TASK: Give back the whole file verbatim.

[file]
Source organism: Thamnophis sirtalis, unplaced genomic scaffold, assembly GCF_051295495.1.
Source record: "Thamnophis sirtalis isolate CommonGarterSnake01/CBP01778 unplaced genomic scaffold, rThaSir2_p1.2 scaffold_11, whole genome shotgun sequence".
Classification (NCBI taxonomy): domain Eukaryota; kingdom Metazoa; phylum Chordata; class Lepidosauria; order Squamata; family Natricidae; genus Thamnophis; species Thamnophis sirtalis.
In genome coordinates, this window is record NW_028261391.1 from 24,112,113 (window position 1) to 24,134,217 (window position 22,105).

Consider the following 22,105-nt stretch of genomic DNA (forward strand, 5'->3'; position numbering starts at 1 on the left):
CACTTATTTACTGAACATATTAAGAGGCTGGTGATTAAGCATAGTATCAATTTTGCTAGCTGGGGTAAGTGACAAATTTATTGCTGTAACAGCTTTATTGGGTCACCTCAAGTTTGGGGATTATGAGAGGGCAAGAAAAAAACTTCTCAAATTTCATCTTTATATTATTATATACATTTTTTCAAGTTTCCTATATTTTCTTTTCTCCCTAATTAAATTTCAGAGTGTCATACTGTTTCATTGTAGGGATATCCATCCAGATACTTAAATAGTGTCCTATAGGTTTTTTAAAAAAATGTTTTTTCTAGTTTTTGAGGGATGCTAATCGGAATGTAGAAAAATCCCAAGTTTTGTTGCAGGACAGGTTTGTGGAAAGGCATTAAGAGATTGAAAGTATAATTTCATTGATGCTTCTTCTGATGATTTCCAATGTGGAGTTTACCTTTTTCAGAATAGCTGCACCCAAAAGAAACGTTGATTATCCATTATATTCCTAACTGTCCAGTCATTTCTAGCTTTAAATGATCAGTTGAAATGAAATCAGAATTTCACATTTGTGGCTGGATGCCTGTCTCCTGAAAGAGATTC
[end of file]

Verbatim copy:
Source organism: Thamnophis sirtalis, unplaced genomic scaffold, assembly GCF_051295495.1.
Source record: "Thamnophis sirtalis isolate CommonGarterSnake01/CBP01778 unplaced genomic scaffold, rThaSir2_p1.2 scaffold_11, whole genome shotgun sequence".
Classification (NCBI taxonomy): domain Eukaryota; kingdom Metazoa; phylum Chordata; class Lepidosauria; order Squamata; family Natricidae; genus Thamnophis; species Thamnophis sirtalis.
In genome coordinates, this window is record NW_028261391.1 from 24,112,113 (window position 1) to 24,134,217 (window position 22,105).

Consider the following 22,105-nt stretch of genomic DNA (forward strand, 5'->3'; position numbering starts at 1 on the left):
CACTTATTTACTGAACATATTAAGAGGCTGGTGATTAAGCATAGTATCAATTTTGCTAGCTGGGGTAAGTGACAAATTTATTGCTGTAACAGCTTTATTGGGTCACCTCAAGTTTGGGGATTATGAGAGGGCAAGAAAAAAACTTCTCAAATTTCATCTTTATATTATTATATACATTTTTTCAAGTTTCCTATATTTTCTTTTCTCCCTAATTAAATTTCAGAGTGTCATACTGTTTCATTGTAGGGATATCCATCCAGATACTTAAATAGTGTCCTATAGGTTTTTTAAAAAAATGTTTTTTCTAGTTTTTGAGGGATGCTAATCGGAATGTAGAAAAATCCCAAGTTTTGTTGCAGGACAGGTTTGTGGAAAGGCATTAAGAGATTGAAAGTATAATTTCATTGATGCTTCTTCTGATGATTTCCAATGTGGAGTTTACCTTTTTCAGAATAGCTGCACCCAAAAGAAACGTTGATTATCCATTATATTCCTAACTGTCCAGTCATTTCTAGCTTTAAATGATCAGTTGAAATGAAATCAGAATTTCACATTTGTGGCTGGATGCCTGTCTCCTGAAAGAGATTC